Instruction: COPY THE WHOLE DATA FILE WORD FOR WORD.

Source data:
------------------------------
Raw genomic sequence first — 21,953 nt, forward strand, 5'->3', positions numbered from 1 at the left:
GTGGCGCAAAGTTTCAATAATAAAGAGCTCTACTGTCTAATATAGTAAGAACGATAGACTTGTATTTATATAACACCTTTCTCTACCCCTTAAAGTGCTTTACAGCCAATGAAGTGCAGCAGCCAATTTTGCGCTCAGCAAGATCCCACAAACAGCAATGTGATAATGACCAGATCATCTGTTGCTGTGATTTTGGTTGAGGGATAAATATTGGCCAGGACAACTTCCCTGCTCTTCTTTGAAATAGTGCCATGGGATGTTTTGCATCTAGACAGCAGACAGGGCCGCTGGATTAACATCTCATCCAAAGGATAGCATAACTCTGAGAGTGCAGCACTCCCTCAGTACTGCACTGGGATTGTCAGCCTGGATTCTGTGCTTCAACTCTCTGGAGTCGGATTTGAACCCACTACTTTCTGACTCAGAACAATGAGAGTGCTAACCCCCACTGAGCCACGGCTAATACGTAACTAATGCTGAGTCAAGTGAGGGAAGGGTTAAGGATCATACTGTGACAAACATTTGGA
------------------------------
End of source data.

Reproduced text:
Raw genomic sequence first — 21,953 nt, forward strand, 5'->3', positions numbered from 1 at the left:
GTGGCGCAAAGTTTCAATAATAAAGAGCTCTACTGTCTAATATAGTAAGAACGATAGACTTGTATTTATATAACACCTTTCTCTACCCCTTAAAGTGCTTTACAGCCAATGAAGTGCAGCAGCCAATTTTGCGCTCAGCAAGATCCCACAAACAGCAATGTGATAATGACCAGATCATCTGTTGCTGTGATTTTGGTTGAGGGATAAATATTGGCCAGGACAACTTCCCTGCTCTTCTTTGAAATAGTGCCATGGGATGTTTTGCATCTAGACAGCAGACAGGGCCGCTGGATTAACATCTCATCCAAAGGATAGCATAACTCTGAGAGTGCAGCACTCCCTCAGTACTGCACTGGGATTGTCAGCCTGGATTCTGTGCTTCAACTCTCTGGAGTCGGATTTGAACCCACTACTTTCTGACTCAGAACAATGAGAGTGCTAACCCCCACTGAGCCACGGCTAATACGTAACTAATGCTGAGTCAAGTGAGGGAAGGGTTAAGGATCATACTGTGACAAACATTTGGA